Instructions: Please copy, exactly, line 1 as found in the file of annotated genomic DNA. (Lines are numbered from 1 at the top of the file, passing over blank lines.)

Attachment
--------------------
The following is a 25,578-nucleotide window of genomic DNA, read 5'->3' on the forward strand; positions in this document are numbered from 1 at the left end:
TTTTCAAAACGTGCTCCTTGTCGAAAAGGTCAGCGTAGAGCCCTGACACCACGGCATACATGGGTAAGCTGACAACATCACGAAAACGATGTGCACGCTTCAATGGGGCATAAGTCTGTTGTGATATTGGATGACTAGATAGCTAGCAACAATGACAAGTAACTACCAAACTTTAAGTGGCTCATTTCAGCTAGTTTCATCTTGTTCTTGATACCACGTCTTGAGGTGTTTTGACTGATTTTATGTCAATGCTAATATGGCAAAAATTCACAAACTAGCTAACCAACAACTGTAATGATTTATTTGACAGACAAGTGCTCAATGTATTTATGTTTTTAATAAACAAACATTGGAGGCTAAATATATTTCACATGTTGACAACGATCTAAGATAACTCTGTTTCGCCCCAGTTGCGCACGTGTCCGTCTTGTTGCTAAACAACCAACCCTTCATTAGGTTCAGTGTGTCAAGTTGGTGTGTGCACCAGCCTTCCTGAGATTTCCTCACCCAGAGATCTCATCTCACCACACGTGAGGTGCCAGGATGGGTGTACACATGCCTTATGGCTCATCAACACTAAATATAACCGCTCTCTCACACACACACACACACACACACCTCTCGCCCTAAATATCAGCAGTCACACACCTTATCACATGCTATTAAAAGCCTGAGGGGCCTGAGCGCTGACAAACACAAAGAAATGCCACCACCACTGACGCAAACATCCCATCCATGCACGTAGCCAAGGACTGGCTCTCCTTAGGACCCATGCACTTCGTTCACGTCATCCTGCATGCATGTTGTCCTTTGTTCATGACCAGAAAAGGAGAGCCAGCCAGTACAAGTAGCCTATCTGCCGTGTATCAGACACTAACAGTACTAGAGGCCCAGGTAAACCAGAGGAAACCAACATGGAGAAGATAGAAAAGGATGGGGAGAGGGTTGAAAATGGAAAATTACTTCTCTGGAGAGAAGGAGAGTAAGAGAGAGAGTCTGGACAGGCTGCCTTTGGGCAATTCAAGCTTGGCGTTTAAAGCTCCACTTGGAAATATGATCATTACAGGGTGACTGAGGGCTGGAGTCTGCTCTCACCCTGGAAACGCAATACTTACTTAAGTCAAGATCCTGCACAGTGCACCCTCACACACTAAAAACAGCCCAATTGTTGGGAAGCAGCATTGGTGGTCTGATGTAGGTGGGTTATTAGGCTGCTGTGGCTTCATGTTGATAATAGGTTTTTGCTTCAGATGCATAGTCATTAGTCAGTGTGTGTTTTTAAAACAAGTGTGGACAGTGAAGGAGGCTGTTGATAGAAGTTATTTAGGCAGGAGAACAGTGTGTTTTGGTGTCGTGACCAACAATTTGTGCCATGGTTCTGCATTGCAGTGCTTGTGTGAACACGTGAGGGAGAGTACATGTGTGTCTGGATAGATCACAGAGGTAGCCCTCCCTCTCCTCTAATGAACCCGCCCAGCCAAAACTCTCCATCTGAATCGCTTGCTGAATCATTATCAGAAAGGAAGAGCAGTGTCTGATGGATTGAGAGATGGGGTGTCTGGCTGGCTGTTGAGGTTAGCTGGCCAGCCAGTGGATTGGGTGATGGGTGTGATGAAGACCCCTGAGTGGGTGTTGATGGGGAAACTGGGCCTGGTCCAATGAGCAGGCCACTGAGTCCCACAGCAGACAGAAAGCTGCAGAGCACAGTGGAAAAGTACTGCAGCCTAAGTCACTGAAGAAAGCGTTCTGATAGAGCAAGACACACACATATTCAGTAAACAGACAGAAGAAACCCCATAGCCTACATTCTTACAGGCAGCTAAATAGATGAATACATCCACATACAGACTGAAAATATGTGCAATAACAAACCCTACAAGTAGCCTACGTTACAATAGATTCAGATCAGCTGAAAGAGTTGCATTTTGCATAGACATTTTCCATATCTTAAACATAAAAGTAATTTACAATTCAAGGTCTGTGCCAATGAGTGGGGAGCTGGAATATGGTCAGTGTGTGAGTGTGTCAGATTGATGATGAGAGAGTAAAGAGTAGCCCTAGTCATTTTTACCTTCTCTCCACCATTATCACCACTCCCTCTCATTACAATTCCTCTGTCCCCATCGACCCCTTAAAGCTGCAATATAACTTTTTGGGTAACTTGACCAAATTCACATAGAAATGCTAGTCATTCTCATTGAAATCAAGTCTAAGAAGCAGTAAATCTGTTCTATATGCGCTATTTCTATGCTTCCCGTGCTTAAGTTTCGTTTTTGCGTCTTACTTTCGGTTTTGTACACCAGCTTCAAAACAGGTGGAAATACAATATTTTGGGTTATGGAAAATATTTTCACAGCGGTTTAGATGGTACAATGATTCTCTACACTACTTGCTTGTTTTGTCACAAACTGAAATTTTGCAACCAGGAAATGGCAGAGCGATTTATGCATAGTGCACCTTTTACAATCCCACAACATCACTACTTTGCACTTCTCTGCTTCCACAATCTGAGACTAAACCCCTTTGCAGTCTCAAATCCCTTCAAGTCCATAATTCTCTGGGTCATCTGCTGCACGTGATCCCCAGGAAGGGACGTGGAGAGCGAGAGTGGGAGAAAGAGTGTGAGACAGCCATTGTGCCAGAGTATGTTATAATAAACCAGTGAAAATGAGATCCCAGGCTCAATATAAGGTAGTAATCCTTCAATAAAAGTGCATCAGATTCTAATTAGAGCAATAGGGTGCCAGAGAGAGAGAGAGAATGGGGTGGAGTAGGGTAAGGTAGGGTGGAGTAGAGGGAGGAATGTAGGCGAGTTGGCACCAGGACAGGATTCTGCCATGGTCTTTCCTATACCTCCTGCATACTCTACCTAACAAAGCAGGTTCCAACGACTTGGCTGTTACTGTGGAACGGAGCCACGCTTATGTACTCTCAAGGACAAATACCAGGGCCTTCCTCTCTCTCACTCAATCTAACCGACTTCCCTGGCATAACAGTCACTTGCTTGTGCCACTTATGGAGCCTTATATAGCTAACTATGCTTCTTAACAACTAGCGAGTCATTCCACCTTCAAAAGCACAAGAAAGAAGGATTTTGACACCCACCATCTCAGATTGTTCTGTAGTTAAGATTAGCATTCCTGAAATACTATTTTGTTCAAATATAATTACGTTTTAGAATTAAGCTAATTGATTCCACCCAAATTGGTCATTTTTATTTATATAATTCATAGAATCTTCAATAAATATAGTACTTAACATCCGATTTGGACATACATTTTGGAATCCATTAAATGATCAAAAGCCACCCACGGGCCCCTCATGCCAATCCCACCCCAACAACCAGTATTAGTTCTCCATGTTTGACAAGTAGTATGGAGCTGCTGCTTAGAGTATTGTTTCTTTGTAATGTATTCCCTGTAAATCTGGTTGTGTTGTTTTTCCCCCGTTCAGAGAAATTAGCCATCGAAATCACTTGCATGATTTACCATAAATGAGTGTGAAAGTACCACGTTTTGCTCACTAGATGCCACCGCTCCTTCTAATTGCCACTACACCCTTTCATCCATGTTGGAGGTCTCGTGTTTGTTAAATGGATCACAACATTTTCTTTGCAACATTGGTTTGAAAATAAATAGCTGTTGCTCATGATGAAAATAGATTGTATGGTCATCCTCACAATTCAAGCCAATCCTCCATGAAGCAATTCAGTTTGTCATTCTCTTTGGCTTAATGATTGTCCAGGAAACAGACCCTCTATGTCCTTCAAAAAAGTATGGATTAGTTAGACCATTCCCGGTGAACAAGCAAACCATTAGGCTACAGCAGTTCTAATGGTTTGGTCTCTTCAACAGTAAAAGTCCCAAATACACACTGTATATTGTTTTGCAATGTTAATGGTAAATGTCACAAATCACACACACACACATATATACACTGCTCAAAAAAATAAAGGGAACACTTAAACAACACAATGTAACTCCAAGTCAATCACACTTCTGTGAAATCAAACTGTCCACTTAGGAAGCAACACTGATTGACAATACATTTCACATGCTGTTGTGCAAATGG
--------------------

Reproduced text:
The following is a 25,578-nucleotide window of genomic DNA, read 5'->3' on the forward strand; positions in this document are numbered from 1 at the left end: